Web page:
NEW YORK -- Bishop Edward Egan of Bridgeport, Conn., an uncompromising defender of traditional Vatican teachings, was selected by the pope Thursday to succeed Cardinal John O'Connor as spiritual leader of the New York Archdiocese's 2.4 million Roman Catholics.
Egan, 68, will become the 12th archbishop of New York when he is formally installed June 19. He is also widely expected to be elevated to cardinal by Pope John Paul II.
At a news conference, Egan said he hoped to gain the same acceptance in New York that the Philadelphia-born O'Connor had achieved during his 16 years in the church's most prominent American pulpit.
O'Connor died last week of a brain tumor at age 80.
''I can tell you there is no place in the world that is quicker to accept someone who wants to be a New Yorker,'' said Egan, who worked in the New York Archdiocese earlier in his career. ''I want to be a New Yorker, and I guess I am officially one.''
Asked about abortion and birth control, Egan, as he has done staunchly during his career, backed the pope's opposition to both. Asked by a Vatican radio reporter whether he would be pro-life, Egan answered in both English and Italian.
''With all the enthusiasms and insistence and light that I can possibly add, the answer is yes,'' he said. ''Without any question, yes.''
Egan appeared to understand clearly that the New York Archdiocese, though only the third-largest in the nation, is the most visible by virtue of its location in the nation's media capital.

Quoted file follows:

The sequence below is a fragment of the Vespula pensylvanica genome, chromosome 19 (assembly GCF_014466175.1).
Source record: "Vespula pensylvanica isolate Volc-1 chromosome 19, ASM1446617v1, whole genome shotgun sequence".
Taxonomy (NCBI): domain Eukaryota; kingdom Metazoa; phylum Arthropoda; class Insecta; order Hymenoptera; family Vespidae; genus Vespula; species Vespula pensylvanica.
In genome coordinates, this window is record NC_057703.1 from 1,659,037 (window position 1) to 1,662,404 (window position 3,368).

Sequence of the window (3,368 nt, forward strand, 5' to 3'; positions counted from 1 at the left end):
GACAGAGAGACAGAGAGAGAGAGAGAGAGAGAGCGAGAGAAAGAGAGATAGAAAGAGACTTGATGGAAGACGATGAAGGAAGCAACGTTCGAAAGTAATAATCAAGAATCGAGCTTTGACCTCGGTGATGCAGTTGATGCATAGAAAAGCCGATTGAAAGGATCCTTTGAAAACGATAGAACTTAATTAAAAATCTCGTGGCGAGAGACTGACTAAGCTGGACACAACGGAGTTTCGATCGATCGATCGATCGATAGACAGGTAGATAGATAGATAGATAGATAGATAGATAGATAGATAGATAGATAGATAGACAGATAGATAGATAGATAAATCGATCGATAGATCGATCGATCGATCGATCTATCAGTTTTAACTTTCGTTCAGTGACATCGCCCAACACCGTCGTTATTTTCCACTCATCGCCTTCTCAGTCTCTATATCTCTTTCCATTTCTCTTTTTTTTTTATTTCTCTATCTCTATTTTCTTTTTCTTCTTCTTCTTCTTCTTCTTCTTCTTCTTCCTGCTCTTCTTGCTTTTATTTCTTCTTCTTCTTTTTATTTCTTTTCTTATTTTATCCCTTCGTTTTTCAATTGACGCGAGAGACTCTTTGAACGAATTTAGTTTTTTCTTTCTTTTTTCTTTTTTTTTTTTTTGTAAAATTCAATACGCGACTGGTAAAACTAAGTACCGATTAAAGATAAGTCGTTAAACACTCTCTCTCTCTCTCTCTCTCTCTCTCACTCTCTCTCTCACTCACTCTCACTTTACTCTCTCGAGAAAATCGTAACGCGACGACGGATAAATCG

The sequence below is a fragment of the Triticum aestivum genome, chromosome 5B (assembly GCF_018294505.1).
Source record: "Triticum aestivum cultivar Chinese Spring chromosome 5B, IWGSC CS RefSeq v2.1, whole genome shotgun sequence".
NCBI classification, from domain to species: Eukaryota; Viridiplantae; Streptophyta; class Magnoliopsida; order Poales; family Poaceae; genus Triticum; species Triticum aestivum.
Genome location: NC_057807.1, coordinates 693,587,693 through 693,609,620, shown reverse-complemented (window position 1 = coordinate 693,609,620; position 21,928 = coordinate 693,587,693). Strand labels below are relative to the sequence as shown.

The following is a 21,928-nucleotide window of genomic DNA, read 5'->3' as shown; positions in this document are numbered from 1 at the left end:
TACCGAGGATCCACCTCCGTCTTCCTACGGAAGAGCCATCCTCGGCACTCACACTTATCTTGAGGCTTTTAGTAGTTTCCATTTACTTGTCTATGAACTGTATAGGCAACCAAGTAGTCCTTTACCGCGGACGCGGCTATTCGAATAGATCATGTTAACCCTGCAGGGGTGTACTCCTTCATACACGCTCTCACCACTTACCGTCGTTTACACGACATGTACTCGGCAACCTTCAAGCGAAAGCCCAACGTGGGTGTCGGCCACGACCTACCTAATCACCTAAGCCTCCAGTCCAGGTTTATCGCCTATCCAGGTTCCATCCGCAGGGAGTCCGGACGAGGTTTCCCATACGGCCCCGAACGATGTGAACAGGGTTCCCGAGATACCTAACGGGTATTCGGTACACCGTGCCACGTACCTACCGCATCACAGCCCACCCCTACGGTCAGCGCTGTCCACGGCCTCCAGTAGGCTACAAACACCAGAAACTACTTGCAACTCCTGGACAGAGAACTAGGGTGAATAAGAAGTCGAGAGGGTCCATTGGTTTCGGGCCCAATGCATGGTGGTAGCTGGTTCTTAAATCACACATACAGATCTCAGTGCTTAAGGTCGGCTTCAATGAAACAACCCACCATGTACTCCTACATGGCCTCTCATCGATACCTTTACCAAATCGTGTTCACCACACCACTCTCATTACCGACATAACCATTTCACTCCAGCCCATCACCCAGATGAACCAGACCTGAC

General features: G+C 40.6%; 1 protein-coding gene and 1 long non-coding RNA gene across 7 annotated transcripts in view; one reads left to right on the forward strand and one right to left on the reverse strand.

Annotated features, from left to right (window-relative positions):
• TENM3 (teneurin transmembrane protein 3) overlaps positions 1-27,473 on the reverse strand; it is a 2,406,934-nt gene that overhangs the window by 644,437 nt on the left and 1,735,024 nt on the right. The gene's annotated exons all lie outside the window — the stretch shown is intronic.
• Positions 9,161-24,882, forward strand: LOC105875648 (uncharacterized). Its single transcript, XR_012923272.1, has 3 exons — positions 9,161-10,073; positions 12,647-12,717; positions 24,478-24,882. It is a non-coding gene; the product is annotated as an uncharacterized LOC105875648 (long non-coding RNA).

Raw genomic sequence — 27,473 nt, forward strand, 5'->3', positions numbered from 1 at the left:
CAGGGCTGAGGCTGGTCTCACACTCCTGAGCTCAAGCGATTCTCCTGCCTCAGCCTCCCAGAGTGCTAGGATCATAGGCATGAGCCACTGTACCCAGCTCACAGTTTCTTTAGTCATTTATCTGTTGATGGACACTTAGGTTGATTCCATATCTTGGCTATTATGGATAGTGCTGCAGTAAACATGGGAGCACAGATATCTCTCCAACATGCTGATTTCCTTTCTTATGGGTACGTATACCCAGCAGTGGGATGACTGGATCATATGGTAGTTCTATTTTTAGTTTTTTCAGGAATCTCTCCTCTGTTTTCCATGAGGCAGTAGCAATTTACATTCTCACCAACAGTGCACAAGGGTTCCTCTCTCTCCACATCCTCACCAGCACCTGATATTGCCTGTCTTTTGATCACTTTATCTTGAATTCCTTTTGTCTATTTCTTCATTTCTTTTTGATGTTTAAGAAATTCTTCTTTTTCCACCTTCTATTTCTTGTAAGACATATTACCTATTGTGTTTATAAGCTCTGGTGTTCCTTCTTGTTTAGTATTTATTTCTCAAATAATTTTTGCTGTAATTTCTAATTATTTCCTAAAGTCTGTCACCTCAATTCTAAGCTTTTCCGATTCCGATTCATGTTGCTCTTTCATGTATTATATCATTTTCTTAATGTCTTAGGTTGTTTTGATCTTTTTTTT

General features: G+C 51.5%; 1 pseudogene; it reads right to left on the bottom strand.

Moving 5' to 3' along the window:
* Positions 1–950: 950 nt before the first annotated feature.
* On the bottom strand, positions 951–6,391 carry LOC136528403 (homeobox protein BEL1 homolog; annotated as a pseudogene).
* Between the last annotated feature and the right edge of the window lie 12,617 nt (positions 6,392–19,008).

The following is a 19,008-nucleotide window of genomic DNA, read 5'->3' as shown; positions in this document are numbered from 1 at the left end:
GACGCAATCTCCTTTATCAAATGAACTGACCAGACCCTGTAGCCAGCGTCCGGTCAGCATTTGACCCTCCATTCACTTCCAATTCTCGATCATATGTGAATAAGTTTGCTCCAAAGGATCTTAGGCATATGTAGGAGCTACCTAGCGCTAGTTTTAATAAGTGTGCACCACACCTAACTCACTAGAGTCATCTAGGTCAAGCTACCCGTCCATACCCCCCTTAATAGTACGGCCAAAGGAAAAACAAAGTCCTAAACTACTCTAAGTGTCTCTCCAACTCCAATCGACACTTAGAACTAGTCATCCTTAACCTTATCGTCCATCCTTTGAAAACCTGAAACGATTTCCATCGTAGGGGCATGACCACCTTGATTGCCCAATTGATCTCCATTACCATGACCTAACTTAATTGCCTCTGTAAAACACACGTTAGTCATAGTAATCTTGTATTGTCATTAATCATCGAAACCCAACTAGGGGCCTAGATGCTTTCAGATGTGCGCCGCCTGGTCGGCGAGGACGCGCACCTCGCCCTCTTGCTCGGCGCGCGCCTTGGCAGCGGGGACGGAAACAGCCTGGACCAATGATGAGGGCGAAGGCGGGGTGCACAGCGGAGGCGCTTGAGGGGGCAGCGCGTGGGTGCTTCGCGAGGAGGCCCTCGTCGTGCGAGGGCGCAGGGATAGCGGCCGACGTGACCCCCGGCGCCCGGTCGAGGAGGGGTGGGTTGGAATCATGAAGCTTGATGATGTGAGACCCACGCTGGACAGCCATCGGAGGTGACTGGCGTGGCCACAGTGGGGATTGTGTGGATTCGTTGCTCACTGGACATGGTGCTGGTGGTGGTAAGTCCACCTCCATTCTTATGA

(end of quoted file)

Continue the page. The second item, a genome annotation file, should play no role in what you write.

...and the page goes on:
While bantering with the media, Egan encouraged a reporter from WNBC-TV to use speak louder in identifying the station: ''Don't you think Mr. Wright'' -- NBC president Bob Wright -- ''wants to hear that?''
Egan spent 12 years leading 367,000 Catholics in the diocese of Bridgeport, where he won acclaim for reorganizing diocesan schools and recruiting local men into the priesthood. He also raised millions of dollars in his annual bishop's appeal in the diocese, which embraces Fairfield County, one of the richest in the United States.
''He's a renaissance man who can cheer at a Cubs game,'' said Monsignor Timothy Dolan, an American who heads the North American Pontifical College in Rome. Egan studied there after his 1957 ordination. ''He's also an imposing figure and a great preacher,'' Dolan said, noting the similarity to O'Connor. ''When Ed Egan walks into a room, he doesn't go unnoticed.''
Linda Pieczynski, spokeswoman for the Chicago-based church reform group Call to Action, described Egan as ''very conservative.''
''My understanding is that he is very personable, but also very rigid in his approach to issues,'' she said.
Egan, born in Oak Park, Ill., studied theology at Rome's Gregorian Pontifical University. He served from 1971 to 1985 on the Vatican tribunal that decides such matters as whether to grant annulments.
In Bridgeport, Egan came under fire for defending the diocese against more than two dozen lawsuits over alleged sexual molestation by priests. Although all but one of the cases preceded Egan's arrival, they raised tough questions over whether abuse was covered up.
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